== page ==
EU is trying to ‘hijack our institutions’ – Uganda Government spokesman

The Ugandan government has responded to the European Union Parliament, days after the continental bloc’s parliament has called on the East African nation to drop charges against legislators.

Members of the European Parliament (MEPs) in a resolution released last weekend made reference to the violent turn of events during a by-election in August in Uganda.

Last month, Ugandan police arrested three opposition lawmakers and scores of others after stones were thrown at the convoy of President Yoweri Museveni, who has been ruling the country since 1986.

Robert Kyagulanyi, an independent lawmaker and musician who has gained popularity since he joined parliament last year and MP Francis Zaake were allegedly tortured after they were arrested. Kyagulanyi, known as Bobi Wine, said police shot at his vehicle and killed his driver.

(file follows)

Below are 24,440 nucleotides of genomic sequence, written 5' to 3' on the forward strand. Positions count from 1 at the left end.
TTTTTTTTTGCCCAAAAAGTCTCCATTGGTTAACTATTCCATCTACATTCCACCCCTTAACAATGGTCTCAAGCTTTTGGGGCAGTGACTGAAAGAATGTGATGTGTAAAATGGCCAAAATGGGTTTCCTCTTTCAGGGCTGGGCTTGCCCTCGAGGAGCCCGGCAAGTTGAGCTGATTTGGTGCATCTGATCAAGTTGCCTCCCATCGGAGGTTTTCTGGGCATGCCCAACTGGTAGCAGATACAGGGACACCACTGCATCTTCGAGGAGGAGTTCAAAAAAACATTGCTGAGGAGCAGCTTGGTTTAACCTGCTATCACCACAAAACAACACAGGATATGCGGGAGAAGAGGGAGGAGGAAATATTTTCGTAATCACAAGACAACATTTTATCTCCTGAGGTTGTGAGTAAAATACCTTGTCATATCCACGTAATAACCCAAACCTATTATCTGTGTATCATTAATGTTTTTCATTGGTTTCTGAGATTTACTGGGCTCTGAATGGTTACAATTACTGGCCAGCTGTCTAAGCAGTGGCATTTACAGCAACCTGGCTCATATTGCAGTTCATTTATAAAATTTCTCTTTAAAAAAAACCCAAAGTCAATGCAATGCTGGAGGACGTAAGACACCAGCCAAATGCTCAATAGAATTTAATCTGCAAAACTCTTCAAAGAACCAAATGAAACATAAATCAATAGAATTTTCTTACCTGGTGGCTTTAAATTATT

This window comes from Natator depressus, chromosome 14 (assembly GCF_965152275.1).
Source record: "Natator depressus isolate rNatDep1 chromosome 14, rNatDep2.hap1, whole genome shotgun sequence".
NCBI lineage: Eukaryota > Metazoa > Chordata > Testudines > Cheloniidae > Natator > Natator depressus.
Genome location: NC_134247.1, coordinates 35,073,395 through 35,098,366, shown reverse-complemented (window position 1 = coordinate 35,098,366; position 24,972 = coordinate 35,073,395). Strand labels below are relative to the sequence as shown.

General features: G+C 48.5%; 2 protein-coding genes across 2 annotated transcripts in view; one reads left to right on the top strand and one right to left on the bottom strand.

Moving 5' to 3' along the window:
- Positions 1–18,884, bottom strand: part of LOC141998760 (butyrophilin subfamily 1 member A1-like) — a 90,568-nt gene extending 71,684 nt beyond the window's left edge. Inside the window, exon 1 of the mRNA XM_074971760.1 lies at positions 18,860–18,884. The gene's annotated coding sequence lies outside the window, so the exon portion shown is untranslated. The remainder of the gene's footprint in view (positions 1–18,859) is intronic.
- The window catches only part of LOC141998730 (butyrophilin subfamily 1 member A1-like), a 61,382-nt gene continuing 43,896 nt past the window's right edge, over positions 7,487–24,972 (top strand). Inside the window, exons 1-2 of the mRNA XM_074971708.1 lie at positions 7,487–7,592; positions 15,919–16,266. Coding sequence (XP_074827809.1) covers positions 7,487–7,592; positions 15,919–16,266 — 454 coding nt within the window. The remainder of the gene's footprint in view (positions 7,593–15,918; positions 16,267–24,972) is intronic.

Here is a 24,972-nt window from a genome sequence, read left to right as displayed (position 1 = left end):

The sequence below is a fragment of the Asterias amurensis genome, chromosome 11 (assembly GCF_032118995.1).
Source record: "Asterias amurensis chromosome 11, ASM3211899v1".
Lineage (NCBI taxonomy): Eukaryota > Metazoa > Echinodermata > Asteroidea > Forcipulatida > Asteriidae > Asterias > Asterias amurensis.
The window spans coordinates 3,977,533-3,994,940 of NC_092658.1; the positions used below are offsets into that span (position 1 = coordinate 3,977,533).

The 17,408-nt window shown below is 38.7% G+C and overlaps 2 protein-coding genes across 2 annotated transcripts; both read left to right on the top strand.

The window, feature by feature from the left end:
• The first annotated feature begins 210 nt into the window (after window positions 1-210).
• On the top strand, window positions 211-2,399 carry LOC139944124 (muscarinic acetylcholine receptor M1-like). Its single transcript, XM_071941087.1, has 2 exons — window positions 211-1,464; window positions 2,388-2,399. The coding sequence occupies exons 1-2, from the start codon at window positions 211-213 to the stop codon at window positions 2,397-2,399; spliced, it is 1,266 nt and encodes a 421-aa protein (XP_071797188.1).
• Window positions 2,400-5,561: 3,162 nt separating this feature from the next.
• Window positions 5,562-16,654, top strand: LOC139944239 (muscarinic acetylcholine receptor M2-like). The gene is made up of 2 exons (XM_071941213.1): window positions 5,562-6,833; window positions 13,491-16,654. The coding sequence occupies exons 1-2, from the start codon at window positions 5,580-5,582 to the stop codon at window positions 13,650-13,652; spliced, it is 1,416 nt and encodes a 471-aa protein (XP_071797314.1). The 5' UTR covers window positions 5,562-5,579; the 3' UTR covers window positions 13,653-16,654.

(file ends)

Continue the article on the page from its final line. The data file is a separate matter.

The government has denied that security staff tortured the two men, saying the injuries visible on their bodies could have been sustained in scuffles as they tried to resist arrest.

Government spokesman Ofwono Opondo told a news conference on Monday that the EU parliament resolution asking the courts of Uganda to drop charges is inconceivable.

“We see this as a premeditated attempt to hijack and subvert our institutions,” Opondo told reporters in the capital city, Kampala.

He said the EU was hostile to Uganda because of “our emerging relations with China”.

About Geraldine Boechat 1986 Articles
Senior Editor for Medafrica Times and former journalist for Swiss National Television. former NGO team leader in Burundi and Somalia